After soliciting and considering informal opposition concerning the merits of plaintiffs' PRA request, the Court of Appeal denied plaintiffs' writ petition summarily--that is, without holding a hearing and without issuing a written opinion. The city then moved to dismiss plaintiffs' appeal as barred under section 6259(c). In opposing the motion to dismiss, plaintiffs argued that section 6259(c) violates the "appellate jurisdiction" provision of the state Constitution (art. VI, § 11) to the extent it bars direct appeal of a final order of the superior court in a proceeding in which the superior court exercises original jurisdiction.

The Court of Appeal issued an opinion granting the motion to dismiss. The court interpreted the "appellate jurisdiction" provision of the state Constitution as granting the Courts of Appeal power to review final judgments and orders in all proceedings (except death penalty cases) in which superior courts exercise original jurisdiction, but also as not requiring any particular form or mode of this appellate review. Concluding that extraordinary writ petitions and direct appeals are alternative modes of appellate review, the Court of Appeal held that the "appellate jurisdiction" provision of the state Constitution does not deprive the Legislature of authority to specify that appellate review of superior court orders in PRA cases shall be by means of petition for extraordinary writ rather than by direct appeal.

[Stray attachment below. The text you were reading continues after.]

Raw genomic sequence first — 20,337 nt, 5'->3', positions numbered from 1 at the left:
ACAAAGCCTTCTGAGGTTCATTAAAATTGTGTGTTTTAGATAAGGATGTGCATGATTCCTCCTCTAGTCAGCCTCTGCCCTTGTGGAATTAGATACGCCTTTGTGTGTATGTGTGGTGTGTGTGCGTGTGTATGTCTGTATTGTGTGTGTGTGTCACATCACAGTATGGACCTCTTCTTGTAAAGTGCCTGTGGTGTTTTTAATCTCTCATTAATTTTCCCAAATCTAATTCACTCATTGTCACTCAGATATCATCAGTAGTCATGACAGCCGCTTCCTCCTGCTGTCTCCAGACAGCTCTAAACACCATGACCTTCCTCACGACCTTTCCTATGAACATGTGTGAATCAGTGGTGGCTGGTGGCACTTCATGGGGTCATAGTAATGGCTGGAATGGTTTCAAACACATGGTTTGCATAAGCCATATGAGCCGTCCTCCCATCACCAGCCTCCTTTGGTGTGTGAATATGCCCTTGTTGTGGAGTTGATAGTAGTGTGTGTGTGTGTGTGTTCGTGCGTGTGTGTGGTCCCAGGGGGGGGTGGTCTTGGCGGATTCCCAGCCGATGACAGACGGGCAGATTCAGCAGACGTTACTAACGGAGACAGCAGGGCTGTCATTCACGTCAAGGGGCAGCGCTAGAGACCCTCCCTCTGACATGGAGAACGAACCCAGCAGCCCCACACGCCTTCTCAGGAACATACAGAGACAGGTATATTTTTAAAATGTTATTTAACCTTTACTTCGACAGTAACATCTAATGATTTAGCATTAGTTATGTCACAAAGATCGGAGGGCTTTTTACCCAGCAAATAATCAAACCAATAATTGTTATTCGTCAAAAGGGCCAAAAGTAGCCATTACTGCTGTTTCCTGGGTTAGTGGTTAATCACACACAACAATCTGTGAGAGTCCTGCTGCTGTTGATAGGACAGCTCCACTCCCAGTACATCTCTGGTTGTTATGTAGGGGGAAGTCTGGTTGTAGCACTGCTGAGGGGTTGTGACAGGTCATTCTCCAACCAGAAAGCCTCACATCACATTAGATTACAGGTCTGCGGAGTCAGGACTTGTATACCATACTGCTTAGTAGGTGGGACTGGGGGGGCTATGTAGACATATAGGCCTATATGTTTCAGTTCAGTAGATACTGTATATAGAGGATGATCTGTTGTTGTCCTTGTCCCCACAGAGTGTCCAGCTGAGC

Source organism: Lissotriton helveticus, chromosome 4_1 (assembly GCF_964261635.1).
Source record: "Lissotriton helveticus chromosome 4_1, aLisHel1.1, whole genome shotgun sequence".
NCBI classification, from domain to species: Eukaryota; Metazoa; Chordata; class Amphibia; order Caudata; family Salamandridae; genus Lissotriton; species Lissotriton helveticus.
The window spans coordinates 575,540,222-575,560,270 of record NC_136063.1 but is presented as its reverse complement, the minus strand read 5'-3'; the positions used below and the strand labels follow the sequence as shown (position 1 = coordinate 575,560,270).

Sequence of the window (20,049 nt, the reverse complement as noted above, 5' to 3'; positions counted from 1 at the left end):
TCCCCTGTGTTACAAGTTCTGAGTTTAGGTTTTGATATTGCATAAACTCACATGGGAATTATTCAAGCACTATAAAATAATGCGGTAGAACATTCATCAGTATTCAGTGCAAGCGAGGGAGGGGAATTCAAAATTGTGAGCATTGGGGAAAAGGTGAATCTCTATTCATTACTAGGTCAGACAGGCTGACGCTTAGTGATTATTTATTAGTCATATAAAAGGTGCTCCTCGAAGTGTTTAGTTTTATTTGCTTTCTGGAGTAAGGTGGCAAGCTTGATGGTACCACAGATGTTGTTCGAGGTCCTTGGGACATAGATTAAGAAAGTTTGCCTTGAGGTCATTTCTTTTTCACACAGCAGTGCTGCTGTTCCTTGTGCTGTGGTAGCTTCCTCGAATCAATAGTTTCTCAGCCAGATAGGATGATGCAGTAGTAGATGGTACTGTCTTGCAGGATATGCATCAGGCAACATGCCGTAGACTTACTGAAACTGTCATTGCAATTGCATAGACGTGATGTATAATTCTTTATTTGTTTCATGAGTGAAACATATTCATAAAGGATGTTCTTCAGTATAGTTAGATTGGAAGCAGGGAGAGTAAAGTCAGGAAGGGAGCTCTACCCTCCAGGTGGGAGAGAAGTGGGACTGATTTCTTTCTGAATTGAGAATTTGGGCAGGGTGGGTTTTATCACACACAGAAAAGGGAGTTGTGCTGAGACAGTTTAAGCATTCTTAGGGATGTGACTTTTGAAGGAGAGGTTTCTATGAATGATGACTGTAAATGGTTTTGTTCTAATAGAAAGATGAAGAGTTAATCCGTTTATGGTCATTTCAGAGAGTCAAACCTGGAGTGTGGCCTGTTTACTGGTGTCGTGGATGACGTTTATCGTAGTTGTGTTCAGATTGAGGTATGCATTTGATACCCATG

Plaintiffs contend that the California Constitution, in section 11 of article VI, confers on litigants a right of direct appeal from final orders and judgments in proceedings in which superior courts exercise original jurisdiction. In their view, this constitutional right of appeal necessarily includes the rights to oral argument, a decision on the merits, and a written opinion explaining the basis of the appellate court's decision. 1

The issue plaintiffs raise requires that we construe our state Constitution. In construing constitutional provisions, the intent of the enacting body is the paramount consideration. (Davis v. City of Berkeley (1990) 51 Cal.3d 227, 234, 272 Cal.Rptr. 139, 794 P.2d 897.) To determine that intent, courts look first to the language of the constitutional text, giving the words their ordinary meaning. (Ibid.; see also, Bowens v. Superior Court (1991) 1 Cal.4th 36, 48, 2 Cal.Rptr.2d 376, 820 P.2d 600; Lungren v. Deukmejian (1988) 45 Cal.3d 727, 735, 248 Cal.Rptr. 115, 755 P.2d 299.) We begin, then, with the text of the constitutional provision on which plaintiffs rely: